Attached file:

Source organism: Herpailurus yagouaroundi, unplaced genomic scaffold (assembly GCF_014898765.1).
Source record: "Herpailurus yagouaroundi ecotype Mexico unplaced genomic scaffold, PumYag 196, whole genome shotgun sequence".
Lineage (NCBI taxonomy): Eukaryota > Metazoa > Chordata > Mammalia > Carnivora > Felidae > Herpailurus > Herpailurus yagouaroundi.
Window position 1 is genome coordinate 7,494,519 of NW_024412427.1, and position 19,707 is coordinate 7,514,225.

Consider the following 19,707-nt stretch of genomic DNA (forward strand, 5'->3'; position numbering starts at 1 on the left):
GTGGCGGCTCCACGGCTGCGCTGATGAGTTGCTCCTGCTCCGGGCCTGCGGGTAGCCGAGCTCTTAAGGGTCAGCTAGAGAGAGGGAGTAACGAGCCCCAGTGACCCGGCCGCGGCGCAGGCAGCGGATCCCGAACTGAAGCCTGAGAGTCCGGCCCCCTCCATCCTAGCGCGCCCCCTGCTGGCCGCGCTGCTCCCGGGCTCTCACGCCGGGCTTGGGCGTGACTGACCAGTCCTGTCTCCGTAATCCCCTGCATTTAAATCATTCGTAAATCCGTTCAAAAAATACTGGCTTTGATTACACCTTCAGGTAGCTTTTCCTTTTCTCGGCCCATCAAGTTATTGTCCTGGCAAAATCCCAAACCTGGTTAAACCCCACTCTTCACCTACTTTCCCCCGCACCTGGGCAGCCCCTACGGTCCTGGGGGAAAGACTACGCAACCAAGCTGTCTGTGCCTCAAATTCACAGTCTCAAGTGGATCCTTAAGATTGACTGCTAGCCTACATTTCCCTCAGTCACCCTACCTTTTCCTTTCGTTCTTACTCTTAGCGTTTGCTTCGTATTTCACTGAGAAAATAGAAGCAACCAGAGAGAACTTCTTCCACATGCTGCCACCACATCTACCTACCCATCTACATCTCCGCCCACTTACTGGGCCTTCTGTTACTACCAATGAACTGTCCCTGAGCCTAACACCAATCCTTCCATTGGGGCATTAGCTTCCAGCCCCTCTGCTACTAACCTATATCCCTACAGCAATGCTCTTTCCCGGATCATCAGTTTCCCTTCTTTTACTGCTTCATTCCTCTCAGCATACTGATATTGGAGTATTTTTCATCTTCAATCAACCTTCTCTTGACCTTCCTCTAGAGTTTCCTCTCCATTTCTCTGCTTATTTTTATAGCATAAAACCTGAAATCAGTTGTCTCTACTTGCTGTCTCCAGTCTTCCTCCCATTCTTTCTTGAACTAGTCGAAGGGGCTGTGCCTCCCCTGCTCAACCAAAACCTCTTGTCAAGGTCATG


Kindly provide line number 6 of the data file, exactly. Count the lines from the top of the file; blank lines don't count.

GTGGCGGCTCCACGGCTGCGCTGATGAGTTGCTCCTGCTCCGGGCCTGCGGGTAGCCGAGCTCTTAAGGGTCAGCTAGAGAGAGGGAGTAACGAGCCCCAGTGACCCGGCCGCGGCGCAGGCAGCGGATCCCGAACTGAAGCCTGAGAGTCCGGCCCCCTCCATCCTAGCGCGCCCCCTGCTGGCCGCGCTGCTCCCGGGCTCTCACGCCGGGCTTGGGCGTGACTGACCAGTCCTGTCTCCGTAATCCCCTGCATTTAAATCATTCGTAAATCCGTTCAAAAAATACTGGCTTTGATTACACCTTCAGGTAGCTTTTCCTTTTCTCGGCCCATCAAGTTATTGTCCTGGCAAAATCCCAAACCTGGTTAAACCCCACTCTTCACCTACTTTCCCCCGCACCTGGGCAGCCCCTACGGTCCTGGGGGAAAGACTACGCAACCAAGCTGTCTGTGCCTCAAATTCACAGTCTCAAGTGGATCCTTAAGATTGACTGCTAGCCTACATTTCCCTCAGTCACCCTACCTTTTCCTTTCGTTCTTACTCTTAGCGTTTGCTTCGTATTTCACTGAGAAAATAGAAGCAACCAGAGAGAACTTCTTCCACATGCTGCCACCACATCTACCTACCCATCTACATCTCCGCCCACTTACTGGGCCTTCTGTTACTACCAATGAACTGTCCCTGAGCCTAACACCAATCCTTCCATTGGGGCATTAGCTTCCAGCCCCTCTGCTACTAACCTATATCCCTACAGCAATGCTCTTTCCCGGATCATCAGTTTCCCTTCTTTTACTGCTTCATTCCTCTCAGCATACTGATATTGGAGTATTTTTCATCTTCAATCAACCTTCTCTTGACCTTCCTCTAGAGTTTCCTCTCCATTTCTCTGCTTATTTTTATAGCATAAAACCTGAAATCAGTTGTCTCTACTTGCTGTCTCCAGTCTTCCTCCCATTCTTTCTTGAACTAGTCGAAGGGGCTGTGCCTCCCCTGCTCAACCAAAACCTCTTGTCAAGGTCATG